Posted on Tuesday, August 1st, 2023 at 9:00 am    

According to the CDC, roughly 30 percent of adults in the U.S. get fewer than seven hours of sleep a night, which is the recommended amount for their age group. With so many of us struggling to get the rest we need, some people have turned to “sleep banking” to try to catch up on missed sleep.

But what is sleep banking, and is it effective in helping people get the rest they need? That’s what we at Silent Night Therapy wanted to explore in this latest blog. By the time you finish reading, you’ll understand the basics of sleep banking and its potential benefits and drawbacks.

What Is Sleep Banking?

“Sleep banking” is a concept that involves storing up, or “banking,” sleep hours when you have the opportunity. Just like traditional banking with money, the idea is that you can use this reserve when you may be short on sleep. Simply put, it’s like preparing for a late night or a period of less sleep by sleeping more in the days or weeks before. The idea stems from the belief that if you “deposit” extra rest into your sleep bank, you can “withdraw’” it later when needed, reducing the adverse effects of sleep loss.

How Much Sleep Do You Need?

The CDC says your sleep needs vary depending on your age and other factors. Broadly speaking, they recommend you try to get the following amount of sleep each day:

  • Newborns (0-3 months): 14-17 hours of sleep (including naps)
  • Infants (4-12 months): 12-16 hours of sleep (including naps)
  • Toddlers (1-2 years): 11-14 hours of sleep (including naps)
  • Preschoolers (3-5 years): 10-13 hours of sleep (including naps)
  • School-Age Children (6-12 years): 9-12 hours of sleep
  • Teenagers (13-18 years): 8-10 hours of sleep
  • Adults (19+ years): 7-9 hours of sleep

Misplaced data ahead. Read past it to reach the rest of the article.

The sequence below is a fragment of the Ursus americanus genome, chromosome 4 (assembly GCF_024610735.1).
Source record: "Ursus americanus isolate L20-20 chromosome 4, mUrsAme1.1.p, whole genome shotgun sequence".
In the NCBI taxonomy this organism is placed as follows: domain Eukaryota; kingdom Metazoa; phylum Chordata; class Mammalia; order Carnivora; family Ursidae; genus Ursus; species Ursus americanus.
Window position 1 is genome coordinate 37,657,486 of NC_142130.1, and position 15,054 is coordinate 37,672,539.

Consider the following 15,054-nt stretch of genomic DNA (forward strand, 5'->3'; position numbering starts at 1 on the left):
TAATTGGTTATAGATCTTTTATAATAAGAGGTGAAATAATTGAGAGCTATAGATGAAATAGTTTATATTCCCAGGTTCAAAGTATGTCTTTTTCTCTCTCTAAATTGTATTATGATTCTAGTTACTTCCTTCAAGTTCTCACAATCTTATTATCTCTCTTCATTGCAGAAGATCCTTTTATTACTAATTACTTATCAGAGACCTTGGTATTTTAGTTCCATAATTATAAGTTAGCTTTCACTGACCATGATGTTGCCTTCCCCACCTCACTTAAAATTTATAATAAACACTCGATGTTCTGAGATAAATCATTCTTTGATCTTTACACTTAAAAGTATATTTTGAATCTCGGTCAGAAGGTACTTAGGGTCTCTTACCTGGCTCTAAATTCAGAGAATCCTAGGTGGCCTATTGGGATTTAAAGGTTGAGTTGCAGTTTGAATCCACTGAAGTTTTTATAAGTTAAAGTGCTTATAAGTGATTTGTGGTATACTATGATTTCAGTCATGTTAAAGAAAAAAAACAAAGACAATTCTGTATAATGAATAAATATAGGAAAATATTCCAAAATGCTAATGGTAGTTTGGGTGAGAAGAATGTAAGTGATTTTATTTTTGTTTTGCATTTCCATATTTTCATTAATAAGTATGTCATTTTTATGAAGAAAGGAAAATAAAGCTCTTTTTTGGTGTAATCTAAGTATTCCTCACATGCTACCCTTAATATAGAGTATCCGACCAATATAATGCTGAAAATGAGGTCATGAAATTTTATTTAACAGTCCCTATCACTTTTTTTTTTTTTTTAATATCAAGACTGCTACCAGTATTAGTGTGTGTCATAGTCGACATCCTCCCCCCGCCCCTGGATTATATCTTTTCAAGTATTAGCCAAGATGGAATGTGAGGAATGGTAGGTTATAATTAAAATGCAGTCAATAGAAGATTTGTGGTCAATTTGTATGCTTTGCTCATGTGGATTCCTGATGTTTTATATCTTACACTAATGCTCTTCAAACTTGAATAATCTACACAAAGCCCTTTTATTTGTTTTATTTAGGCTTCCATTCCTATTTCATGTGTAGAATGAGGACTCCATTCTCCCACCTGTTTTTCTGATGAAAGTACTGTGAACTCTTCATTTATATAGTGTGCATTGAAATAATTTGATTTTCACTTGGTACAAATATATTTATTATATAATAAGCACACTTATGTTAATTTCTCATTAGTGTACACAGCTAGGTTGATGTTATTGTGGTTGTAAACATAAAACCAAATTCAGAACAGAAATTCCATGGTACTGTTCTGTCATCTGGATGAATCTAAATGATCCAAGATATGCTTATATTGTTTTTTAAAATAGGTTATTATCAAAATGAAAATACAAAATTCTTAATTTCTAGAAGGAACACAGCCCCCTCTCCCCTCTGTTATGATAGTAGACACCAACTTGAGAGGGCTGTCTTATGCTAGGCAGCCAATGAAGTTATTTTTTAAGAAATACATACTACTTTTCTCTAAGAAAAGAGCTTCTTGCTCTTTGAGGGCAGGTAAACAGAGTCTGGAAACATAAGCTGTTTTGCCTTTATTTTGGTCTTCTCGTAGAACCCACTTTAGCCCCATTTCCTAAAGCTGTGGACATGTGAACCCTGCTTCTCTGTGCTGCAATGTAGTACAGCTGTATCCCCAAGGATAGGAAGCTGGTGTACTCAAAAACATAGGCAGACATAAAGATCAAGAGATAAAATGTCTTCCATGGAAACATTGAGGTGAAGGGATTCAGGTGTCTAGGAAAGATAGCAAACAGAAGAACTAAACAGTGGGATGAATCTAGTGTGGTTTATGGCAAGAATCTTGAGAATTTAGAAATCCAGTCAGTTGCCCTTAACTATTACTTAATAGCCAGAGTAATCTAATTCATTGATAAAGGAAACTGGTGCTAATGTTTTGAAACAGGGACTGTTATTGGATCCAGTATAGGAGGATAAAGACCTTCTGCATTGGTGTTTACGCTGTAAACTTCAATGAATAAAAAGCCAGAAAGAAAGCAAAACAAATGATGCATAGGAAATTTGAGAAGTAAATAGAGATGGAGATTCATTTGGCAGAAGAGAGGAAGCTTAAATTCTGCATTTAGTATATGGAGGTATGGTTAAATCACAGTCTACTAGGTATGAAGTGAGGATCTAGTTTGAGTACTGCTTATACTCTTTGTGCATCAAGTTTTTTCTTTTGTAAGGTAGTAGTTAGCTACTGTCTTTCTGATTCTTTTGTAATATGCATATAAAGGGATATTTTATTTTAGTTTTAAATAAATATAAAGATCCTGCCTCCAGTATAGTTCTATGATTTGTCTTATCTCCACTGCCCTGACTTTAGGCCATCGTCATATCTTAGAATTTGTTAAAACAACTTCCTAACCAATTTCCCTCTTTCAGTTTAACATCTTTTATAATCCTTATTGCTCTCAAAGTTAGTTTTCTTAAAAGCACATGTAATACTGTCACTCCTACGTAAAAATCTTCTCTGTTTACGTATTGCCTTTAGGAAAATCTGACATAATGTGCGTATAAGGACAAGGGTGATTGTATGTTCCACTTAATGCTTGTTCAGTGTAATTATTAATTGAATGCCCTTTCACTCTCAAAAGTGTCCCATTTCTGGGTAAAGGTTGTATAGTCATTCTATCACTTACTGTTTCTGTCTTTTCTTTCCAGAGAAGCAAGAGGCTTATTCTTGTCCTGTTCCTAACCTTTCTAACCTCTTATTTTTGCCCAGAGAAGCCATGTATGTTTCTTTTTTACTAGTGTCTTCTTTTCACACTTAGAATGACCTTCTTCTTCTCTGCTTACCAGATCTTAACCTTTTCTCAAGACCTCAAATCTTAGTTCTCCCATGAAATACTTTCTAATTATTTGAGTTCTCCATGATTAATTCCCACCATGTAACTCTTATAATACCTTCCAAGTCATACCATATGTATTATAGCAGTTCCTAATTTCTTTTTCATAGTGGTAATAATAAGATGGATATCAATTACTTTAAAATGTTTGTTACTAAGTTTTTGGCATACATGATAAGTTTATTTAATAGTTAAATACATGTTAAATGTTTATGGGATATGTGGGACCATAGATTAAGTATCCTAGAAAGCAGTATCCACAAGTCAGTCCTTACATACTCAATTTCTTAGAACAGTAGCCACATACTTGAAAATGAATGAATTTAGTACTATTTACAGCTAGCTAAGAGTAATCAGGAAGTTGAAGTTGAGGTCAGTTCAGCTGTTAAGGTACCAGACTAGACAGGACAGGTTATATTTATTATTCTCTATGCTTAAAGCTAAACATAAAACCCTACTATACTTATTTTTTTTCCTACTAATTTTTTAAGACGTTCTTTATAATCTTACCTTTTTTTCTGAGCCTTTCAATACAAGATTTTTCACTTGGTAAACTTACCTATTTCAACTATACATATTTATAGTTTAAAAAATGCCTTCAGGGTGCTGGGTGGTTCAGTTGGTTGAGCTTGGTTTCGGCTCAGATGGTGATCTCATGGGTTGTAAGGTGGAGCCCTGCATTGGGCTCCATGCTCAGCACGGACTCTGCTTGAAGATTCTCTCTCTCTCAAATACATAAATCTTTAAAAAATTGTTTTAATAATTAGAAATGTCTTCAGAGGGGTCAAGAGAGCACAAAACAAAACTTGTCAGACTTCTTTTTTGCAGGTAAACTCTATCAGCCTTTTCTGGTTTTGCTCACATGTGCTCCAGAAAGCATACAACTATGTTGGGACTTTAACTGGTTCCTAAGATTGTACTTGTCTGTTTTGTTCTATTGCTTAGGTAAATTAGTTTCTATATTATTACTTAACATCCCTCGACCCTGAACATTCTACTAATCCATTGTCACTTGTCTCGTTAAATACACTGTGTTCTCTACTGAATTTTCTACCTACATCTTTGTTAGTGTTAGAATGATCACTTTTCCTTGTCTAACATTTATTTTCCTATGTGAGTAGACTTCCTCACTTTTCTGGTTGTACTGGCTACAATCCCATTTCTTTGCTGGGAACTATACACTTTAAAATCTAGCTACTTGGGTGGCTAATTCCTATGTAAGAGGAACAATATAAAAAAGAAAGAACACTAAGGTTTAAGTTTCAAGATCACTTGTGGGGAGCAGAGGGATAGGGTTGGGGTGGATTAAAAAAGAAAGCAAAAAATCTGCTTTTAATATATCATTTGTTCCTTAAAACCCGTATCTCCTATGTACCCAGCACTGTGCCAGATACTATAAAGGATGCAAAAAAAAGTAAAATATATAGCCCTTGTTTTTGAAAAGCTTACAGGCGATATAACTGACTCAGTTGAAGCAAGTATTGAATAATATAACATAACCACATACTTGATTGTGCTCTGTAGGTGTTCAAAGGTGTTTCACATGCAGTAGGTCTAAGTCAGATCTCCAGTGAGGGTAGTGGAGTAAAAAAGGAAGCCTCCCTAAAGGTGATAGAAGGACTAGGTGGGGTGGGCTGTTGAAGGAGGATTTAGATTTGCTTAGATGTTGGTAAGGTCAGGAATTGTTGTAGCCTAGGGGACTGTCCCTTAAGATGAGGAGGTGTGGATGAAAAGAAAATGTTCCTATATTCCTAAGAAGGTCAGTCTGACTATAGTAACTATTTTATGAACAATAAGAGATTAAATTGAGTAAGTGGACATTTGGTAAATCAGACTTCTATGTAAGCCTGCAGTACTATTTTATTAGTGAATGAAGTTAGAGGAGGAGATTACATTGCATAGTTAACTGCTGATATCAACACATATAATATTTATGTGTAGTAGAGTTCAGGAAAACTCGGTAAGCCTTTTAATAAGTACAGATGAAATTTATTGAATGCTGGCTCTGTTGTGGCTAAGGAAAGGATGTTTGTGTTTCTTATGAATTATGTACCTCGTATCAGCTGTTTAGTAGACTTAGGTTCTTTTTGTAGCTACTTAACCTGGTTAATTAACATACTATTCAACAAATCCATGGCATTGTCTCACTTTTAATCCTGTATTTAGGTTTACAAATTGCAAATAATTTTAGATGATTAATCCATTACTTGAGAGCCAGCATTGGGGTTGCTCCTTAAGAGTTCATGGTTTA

Sleep Banks vs. Sleep Debts

A “sleep debt” refers to the difference between the amount of sleep you should be getting and the amount you actually get. It’s like a negative balance in your “sleep bank.” Every time you skimp on your recommended hours of sleep, you’re taking a withdrawal from your sleep bank and creating a debt that your body expects to be repaid.

Sleep debts don’t just leave you feeling tired. They can also have severe effects on both your mental and physical health. Mentally, lack of sufficient sleep can lead to issues like mood swings, anxiety, depression, and reduced cognitive function affecting memory and concentration. Physically, chronic sleep debt can contribute to a weakened immune system, increase your risk for chronic conditions such as diabetes, heart disease, and obesity, and even shorten your overall lifespan.

So, Does Sleep Banking Work?

According to a recent report from CBS News, early research shows sleep banking might be effective in helping people get better rest. Some studies say that when people get a few extra hours of sleep leading up to a period of reduced sleep, they perform better than those who did not bank those extra hours. However, many people use sleep banking to make up for an existing sleep debt, and the practice is less effective in these cases.

Let Silent Night Therapy Help You Sleep Through the Night

If you struggle to get the rest you need each night, Silent Night Therapy can help. Our team specializes in using custom-made oral appliances to address sleep apnea and other sleep disorders. We have extensive experience using these devices and want to help you sleep soundly. Call 631-983-2463 today or complete our contact form for a complimentary consultation.